All submarines sink. That's normal and to be expected. It’s easy to climb onboard a submarine, but it’s even easier to get bored on a submarine. It’s like being on a school bus that’s been buried. You can’t go outside. You can’t open the window. All you have is your mates and your imagination. Maybe you’re imagining your mates. That would be understandable, because being trapped inside a steel tube is bound to get on anyone’s nerves, and it might make them a little nuts. Even if you do get bored, don’t suggest a sing-a-long. After singing Yellow Submarine for the fifth time in a row, one of your mates is going to run and grab an ax that’s hanging on the wall for emergencies. He’ll either chop off your head with it, or he’ll attempt to make a hole in the steel wall of the submarine, thus drowning all of you and stopping the madness. Singing Yellow Submarine while stuck on a submarine gets as annoying as singing “The wheels on the bus go round and round” while on a school bus full of grownups. It’s guaranteed that someone’s going to slam your head into the window. So be careful what you sing or say while on a submarine. Make sure your behavior is acceptable. Don’t scream, or shout, or run down the halls, waving your arms in panic. That kind of behavior will get you stuck inside a torpedo tube and shot out into the ocean. If you can’t handle the pressure of being stuck underwater, then you need to stay on the shore. Otherwise, the other seamen will tie you up and stick you in a closet somewhere. You have to learn how to live with the crew. If you can’t handle the seamen, then get off the submarine. Everything on a submarine has to be substandard. And put in subscript. But if you can remember how to submit yourself to a submerged situation and treat your superiors and subordinates with respect, and any other subspecies that may be onboard, then your stay on the submarine will be sublime and maybe even substantially rewarding. So if you want to get away from the suburbs and embark on a journey under the sea, a submarine’s the way to go.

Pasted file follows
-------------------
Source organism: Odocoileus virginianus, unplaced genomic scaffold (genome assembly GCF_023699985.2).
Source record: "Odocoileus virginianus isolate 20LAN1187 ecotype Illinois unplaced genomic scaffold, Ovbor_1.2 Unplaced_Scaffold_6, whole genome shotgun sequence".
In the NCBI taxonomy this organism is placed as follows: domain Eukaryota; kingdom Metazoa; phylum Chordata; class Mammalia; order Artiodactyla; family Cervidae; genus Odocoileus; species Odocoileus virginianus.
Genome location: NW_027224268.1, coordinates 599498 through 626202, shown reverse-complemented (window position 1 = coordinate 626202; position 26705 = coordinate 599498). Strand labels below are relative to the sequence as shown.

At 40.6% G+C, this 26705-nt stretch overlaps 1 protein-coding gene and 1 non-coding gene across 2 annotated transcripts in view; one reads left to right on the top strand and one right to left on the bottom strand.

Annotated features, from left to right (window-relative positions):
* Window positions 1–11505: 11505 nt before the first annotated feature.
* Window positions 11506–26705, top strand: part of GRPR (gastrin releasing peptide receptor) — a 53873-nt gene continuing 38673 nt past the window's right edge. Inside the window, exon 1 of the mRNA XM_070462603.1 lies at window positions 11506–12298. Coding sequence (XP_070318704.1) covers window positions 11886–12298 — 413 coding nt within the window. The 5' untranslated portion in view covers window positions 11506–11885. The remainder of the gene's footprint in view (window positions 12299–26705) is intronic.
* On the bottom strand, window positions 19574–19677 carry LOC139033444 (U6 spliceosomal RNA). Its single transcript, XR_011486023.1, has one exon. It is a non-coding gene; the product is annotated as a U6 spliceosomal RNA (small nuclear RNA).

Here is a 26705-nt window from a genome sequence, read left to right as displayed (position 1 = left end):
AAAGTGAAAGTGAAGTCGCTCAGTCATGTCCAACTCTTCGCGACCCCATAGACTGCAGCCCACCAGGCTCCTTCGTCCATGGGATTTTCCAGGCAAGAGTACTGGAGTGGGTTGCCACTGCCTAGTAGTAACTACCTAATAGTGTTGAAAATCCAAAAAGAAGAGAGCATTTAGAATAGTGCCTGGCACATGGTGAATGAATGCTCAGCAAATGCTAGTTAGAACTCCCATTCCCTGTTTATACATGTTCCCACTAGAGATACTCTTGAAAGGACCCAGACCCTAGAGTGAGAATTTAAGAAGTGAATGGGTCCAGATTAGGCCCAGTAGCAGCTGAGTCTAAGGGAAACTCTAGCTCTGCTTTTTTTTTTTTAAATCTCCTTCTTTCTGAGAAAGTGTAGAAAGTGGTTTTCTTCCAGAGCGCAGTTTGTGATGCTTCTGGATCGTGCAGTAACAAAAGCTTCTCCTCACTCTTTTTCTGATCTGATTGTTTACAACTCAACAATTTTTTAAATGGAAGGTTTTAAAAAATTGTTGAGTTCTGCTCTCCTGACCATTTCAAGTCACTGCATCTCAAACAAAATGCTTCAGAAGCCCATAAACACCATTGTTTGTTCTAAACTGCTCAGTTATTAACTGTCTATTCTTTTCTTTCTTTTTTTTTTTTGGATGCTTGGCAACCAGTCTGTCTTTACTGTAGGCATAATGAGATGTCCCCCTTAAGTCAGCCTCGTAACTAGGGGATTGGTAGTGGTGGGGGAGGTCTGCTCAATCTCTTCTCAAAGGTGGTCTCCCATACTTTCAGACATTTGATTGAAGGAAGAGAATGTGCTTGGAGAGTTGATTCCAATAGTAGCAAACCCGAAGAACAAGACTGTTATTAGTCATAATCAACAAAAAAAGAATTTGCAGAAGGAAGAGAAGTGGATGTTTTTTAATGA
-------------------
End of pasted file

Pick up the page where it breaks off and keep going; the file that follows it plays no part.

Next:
This website uses cookies